Sars Cov-2
Sars Cov-2, the virus that causes COVID-19. | Source: NIAID-RML

Microsoft, like all other companies, reacted to the COVID-19 outbreak in March by allowing employees to work from home. As the crisis around the virus escalated, the company extended its work-from-home measures through the summer. Now, Microsoft says its work-from-home policy will likely remain until the end of the year.

While there are signs of improvement around COVID-19 in some regions of the U.S., others are experiencing second waves. It’s looking increasingly likely the virus won’t just disappear. Microsoft’s initial plan of having workers back in the office by October has been scrapped.

Now, the company says its work at home policy is in place until at least 19 January 2021. Considering the ongoing problems with COVID-19, it is likely even this date may be too optimistic.

Microsoft is implementing a 6-phase plan for workers to return to the office. However, this will only happen when the restrictions around the pandemic have eased. Below is the plan in full:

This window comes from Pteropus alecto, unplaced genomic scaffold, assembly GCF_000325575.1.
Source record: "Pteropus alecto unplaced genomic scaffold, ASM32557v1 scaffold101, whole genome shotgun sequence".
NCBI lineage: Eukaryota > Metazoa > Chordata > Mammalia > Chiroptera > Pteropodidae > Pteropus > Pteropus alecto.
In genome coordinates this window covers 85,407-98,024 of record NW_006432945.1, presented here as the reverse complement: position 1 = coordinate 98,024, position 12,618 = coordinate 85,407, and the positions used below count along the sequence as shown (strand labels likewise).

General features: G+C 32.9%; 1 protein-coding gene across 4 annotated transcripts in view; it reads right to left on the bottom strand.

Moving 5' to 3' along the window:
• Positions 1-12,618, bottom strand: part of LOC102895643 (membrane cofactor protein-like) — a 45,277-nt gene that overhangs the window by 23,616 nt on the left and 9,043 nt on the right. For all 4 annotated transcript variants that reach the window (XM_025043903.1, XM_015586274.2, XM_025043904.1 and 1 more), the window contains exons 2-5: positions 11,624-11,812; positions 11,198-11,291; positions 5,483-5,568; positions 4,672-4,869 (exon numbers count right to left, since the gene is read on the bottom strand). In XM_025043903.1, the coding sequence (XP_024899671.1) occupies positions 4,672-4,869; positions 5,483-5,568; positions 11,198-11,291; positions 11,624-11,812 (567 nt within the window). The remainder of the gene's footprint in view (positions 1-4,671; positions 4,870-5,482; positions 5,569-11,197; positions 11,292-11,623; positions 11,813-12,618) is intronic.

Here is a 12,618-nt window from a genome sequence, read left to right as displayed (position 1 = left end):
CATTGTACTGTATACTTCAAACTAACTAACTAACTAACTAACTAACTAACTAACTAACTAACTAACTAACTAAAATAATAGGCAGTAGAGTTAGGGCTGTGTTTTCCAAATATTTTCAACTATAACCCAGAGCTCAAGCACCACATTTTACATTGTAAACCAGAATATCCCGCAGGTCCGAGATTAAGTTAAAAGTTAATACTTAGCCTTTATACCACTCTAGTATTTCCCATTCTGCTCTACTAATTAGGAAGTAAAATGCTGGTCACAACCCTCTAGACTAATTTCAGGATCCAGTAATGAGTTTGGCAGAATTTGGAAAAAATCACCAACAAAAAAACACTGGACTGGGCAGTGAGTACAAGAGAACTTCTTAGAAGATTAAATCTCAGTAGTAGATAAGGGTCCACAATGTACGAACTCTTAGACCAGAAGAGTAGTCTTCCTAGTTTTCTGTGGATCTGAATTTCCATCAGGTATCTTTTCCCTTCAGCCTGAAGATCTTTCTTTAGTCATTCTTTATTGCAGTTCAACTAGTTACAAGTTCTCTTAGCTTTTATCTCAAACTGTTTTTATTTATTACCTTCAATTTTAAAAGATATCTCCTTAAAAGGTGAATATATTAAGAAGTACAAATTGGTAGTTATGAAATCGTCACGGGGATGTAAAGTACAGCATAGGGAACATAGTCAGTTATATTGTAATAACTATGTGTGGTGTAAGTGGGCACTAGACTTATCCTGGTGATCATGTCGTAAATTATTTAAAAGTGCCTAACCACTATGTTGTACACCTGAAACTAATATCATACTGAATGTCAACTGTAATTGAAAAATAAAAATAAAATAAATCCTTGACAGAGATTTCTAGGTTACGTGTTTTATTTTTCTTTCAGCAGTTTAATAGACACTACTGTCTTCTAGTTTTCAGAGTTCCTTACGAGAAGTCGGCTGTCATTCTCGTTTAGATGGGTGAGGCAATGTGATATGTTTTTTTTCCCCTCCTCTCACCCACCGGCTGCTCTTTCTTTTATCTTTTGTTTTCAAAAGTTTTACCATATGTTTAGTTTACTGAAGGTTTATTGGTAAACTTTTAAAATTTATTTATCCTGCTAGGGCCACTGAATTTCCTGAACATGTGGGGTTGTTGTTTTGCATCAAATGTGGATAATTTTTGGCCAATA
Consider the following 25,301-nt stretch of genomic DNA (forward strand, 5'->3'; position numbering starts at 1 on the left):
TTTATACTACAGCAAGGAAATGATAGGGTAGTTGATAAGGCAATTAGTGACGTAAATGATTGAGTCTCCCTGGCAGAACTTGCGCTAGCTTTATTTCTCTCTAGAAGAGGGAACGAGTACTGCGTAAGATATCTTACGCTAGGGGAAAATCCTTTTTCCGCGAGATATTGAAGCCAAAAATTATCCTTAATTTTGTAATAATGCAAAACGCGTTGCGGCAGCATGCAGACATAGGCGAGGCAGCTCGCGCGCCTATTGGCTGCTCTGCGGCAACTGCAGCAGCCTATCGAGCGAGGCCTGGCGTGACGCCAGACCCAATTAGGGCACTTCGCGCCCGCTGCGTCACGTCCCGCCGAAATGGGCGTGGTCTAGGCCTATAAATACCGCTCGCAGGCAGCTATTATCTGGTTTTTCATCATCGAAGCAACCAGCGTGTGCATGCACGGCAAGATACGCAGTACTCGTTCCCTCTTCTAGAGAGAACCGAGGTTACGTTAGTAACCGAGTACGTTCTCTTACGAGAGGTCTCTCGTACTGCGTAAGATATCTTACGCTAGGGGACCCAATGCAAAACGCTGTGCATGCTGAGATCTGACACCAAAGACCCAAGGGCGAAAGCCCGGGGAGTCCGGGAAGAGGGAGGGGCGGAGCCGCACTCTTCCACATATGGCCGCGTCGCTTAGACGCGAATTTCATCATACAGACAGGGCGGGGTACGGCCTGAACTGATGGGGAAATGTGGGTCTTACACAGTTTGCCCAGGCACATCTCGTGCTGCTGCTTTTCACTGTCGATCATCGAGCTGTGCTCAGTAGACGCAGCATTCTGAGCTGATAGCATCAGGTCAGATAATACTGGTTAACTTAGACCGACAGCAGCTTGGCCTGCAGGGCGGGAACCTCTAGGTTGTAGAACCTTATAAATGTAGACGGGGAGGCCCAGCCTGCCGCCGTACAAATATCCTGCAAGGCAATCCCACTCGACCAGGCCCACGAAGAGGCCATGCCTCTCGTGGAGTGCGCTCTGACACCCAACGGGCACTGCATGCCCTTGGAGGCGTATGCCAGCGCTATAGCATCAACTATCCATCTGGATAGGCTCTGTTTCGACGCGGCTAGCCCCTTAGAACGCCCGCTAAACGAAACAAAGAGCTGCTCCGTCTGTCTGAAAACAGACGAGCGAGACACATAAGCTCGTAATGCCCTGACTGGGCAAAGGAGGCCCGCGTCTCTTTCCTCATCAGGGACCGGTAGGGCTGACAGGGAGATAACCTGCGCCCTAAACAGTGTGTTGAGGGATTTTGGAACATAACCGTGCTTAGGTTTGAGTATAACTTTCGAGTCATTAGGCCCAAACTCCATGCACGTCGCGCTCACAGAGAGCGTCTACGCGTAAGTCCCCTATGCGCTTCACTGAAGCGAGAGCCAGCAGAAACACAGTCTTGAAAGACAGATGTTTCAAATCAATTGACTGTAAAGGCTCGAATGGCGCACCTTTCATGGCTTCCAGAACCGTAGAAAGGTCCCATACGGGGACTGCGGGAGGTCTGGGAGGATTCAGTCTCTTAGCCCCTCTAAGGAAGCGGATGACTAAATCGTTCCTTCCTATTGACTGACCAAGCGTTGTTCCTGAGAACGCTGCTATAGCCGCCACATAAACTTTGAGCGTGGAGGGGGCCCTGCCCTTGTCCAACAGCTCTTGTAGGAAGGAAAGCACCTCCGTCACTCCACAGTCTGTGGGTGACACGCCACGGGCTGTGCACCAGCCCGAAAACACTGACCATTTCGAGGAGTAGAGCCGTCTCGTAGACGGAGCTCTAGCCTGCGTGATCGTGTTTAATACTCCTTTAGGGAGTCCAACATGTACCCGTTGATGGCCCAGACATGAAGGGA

Stage 1: closed
Stage 2: mandatory working from home
Stage 3: working from home strongly encouraged
Stage 4: soft opening
Stage 5: open with restrictions
Stage 6: open

Getting It Right

Microsoft has been operating on Stage 2, allowing employees to complete their work from home without a choice of coming into the office. This phase will remain in place for the remainder of the year. It’s worth pointing out Microsoft says reaching Stage 6 on 19 January is the best case scenario.

“In the United States, we have established that the earliest possible date for Stage 6 is now January 19, 2021,” says Kurt DelBene, Microsoft’s head of corporate strategy. “Our goal for Stage 6 is to return to normal operations while being prepared to back off to an earlier stage, if a significant resurgence in the virus occurs.”

Microsoft’s position comes despite CEO Satya Nadella saying he ultimately prefers employees in the office. While Nadella was not dismissing the need for work at home policies, he says he does not envision working form home to become a long-term trend beyond COVID-19.

“What does burnout look like? What does mental health look like? What does that connectivity and the community building look like?” Nadella said. “One of the things I feel is, hey, maybe we are burning some of the social capital we built up in this phase where we are all working remote. What’s the measure for that?”